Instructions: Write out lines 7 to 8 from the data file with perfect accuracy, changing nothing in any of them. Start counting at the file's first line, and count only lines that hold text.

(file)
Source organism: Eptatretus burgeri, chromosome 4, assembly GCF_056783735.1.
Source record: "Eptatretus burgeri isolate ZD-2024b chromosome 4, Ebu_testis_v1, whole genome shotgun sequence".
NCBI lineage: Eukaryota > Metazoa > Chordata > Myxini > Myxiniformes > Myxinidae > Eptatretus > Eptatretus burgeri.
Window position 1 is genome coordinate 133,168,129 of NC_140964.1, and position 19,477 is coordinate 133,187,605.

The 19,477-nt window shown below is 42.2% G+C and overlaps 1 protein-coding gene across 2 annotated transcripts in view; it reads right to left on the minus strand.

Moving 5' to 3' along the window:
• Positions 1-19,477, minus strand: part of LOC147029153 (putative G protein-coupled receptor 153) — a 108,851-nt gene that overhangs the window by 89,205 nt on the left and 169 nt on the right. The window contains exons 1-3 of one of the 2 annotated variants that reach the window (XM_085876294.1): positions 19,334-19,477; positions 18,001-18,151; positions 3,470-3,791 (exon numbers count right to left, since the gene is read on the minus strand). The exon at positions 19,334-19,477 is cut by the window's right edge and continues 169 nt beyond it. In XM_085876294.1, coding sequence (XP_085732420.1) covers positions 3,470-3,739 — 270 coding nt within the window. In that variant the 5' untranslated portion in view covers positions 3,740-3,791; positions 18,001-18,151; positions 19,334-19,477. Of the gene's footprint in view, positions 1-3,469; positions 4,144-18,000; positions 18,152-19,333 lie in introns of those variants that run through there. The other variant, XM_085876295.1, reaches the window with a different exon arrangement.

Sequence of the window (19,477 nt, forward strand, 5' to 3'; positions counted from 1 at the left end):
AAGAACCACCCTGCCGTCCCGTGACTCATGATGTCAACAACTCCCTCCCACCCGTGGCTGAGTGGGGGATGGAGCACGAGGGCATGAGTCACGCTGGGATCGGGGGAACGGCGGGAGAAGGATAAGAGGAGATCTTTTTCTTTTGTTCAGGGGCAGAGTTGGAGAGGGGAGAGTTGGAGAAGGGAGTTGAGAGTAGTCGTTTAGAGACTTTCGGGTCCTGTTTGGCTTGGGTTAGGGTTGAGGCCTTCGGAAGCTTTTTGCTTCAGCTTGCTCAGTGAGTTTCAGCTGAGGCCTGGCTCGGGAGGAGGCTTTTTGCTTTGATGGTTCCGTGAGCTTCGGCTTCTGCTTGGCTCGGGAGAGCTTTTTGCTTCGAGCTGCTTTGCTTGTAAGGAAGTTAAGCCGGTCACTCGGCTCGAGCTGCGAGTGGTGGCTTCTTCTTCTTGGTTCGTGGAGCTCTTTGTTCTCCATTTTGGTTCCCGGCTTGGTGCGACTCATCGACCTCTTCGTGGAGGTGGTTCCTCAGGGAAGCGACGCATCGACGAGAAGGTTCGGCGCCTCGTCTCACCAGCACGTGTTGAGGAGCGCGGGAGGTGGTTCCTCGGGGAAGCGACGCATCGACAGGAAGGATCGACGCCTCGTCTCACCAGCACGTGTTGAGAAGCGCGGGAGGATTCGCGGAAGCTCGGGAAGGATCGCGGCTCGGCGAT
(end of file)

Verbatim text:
• Positions 1-19,477, minus strand: part of LOC147029153 (putative G protein-coupled receptor 153) — a 108,851-nt gene that overhangs the window by 89,205 nt on the left and 169 nt on the right. The window contains exons 1-3 of one of the 2 annotated variants that reach the window (XM_085876294.1): positions 19,334-19,477; positions 18,001-18,151; positions 3,470-3,791 (exon numbers count right to left, since the gene is read on the minus strand). The exon at positions 19,334-19,477 is cut by the window's right edge and continues 169 nt beyond it. In XM_085876294.1, coding sequence (XP_085732420.1) covers positions 3,470-3,739 — 270 coding nt within the window. In that variant the 5' untranslated portion in view covers positions 3,740-3,791; positions 18,001-18,151; positions 19,334-19,477. Of the gene's footprint in view, positions 1-3,469; positions 4,144-18,000; positions 18,152-19,333 lie in introns of those variants that run through there. The other variant, XM_085876295.1, reaches the window with a different exon arrangement.

Sequence of the window (19,477 nt, forward strand, 5' to 3'; positions counted from 1 at the left end):